Angelo glanced at the paper he’d been slipped the day before at the protest. He had never seen the contact. The man came and went like a ghost. Now he found himself balanced on a fence, weighing ethics, morality and salvation. They were an operative’s worst obstacles. He thought of the mission once more as he went to the sink and poured a chemical mix over the paper, dissolving it almost instantly. He washed it down the drain with water and recalled the headline from Cleveland that morning.

Nineteen days and it would all be over. Nineteen days and the mission would be complete. Nineteen days and the nation would be forever changed. Angelo steeled himself and nodded resolutely. In the end he made it about the money. He’d made  a shade over a million tax free as a military contractor-the ultimate welfare scheme he sometimes mused to colleagues. Another half million would be deposited in an off shore account for him following a successful conclusion of the mission. Other missions were for country, unit or to bring down truly reprehensible people, but this would have to be about the cash, and that would have to suffice.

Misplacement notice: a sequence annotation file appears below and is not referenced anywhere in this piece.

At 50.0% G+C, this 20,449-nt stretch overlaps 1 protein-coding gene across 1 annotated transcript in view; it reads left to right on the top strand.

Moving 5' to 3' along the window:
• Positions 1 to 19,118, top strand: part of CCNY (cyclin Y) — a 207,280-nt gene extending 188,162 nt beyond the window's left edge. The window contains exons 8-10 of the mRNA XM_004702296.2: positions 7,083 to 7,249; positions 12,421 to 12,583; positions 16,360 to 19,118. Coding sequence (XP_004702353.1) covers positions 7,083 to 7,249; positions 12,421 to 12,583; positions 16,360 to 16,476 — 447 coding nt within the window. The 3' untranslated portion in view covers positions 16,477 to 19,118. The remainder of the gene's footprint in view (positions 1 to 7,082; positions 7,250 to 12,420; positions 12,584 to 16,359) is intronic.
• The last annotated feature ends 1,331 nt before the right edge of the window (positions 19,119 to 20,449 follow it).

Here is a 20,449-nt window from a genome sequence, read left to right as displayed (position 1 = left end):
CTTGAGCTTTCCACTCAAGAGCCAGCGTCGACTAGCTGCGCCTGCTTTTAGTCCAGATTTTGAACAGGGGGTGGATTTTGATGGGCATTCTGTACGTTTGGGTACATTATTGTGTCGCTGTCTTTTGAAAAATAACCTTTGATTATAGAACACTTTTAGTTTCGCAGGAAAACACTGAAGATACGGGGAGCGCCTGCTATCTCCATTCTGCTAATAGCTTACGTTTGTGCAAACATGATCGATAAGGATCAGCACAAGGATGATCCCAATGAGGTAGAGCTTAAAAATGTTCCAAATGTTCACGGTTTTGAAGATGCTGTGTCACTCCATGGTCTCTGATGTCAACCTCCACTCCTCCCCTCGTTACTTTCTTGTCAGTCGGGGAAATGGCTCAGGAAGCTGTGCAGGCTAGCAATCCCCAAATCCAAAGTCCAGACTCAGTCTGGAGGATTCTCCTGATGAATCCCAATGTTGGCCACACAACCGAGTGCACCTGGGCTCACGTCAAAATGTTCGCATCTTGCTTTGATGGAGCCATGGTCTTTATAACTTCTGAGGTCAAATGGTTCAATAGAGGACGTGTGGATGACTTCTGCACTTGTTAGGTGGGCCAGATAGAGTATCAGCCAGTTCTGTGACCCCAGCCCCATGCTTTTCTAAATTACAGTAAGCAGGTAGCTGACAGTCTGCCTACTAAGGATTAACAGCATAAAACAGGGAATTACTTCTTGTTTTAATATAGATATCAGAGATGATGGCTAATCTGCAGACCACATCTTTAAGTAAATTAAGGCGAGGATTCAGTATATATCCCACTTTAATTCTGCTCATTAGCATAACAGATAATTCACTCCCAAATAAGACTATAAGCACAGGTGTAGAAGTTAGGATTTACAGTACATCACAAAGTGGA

The train, bus and three block walk to he and Eva’s bungalow on Chicago’s Northwest side left Jack beaten. Eva wasn’t home yet with Jeffrey. The house was still and comfortable and peaceful. He practically collapsed onto the chair in the front room. He still had on his jacket and hat. The shoulder bag was in his lap, as if he’d striven for that chair with his final ounce of energy.  Morris, their lumbering Boxer/ Boston Terrier mix, normally a pest for attention, seemed to understand well enough. He sort of flopped to the floor at Jack’s feet and laid his head across one shoe with a heavy sigh.

The family still wasn’t completely settled into the place, and a daunting list of projects left Jack all the more spent. The phone rang, and he hardly had the energy to lift it, let alone answer. He hit the speaker key and let it go to voice mail

“This is Jack, lean Left,” came his recorded message. After a short pause Angelo from Occupy replied.